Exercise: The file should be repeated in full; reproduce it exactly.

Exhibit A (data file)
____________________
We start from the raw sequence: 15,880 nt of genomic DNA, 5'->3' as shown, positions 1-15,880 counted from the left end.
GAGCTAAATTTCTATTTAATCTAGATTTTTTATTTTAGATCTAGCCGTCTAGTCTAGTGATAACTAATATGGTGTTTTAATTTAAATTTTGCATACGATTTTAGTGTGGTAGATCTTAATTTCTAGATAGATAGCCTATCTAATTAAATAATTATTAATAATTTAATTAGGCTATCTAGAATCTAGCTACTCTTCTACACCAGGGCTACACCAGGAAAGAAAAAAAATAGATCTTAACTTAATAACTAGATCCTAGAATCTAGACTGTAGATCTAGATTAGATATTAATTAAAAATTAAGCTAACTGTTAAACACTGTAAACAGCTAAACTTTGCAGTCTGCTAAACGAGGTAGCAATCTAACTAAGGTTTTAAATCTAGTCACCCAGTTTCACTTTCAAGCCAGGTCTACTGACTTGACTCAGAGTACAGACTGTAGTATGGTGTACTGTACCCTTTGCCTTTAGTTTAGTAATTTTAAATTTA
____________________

We start from the raw sequence: 15,880 nt of genomic DNA, 5'->3' as shown, positions 1-15,880 counted from the left end.
GAGCTAAATTTCTATTTAATCTAGATTTTTTATTTTAGATCTAGCCGTCTAGTCTAGTGATAACTAATATGGTGTTTTAATTTAAATTTTGCATACGATTTTAGTGTGGTAGATCTTAATTTCTAGATAGATAGCCTATCTAATTAAATAATTATTAATAATTTAATTAGGCTATCTAGAATCTAGCTACTCTTCTACACCAGGGCTACACCAGGAAAGAAAAAAAATAGATCTTAACTTAATAACTAGATCCTAGAATCTAGACTGTAGATCTAGATTAGATATTAATTAAAAATTAAGCTAACTGTTAAACACTGTAAACAGCTAAACTTTGCAGTCTGCTAAACGAGGTAGCAATCTAACTAAGGTTTTAAATCTAGTCACCCAGTTTCACTTTCAAGCCAGGTCTACTGACTTGACTCAGAGTACAGACTGTAGTATGGTGTACTGTACCCTTTGCCTTTAGTTTAGTAATTTTAAATTTA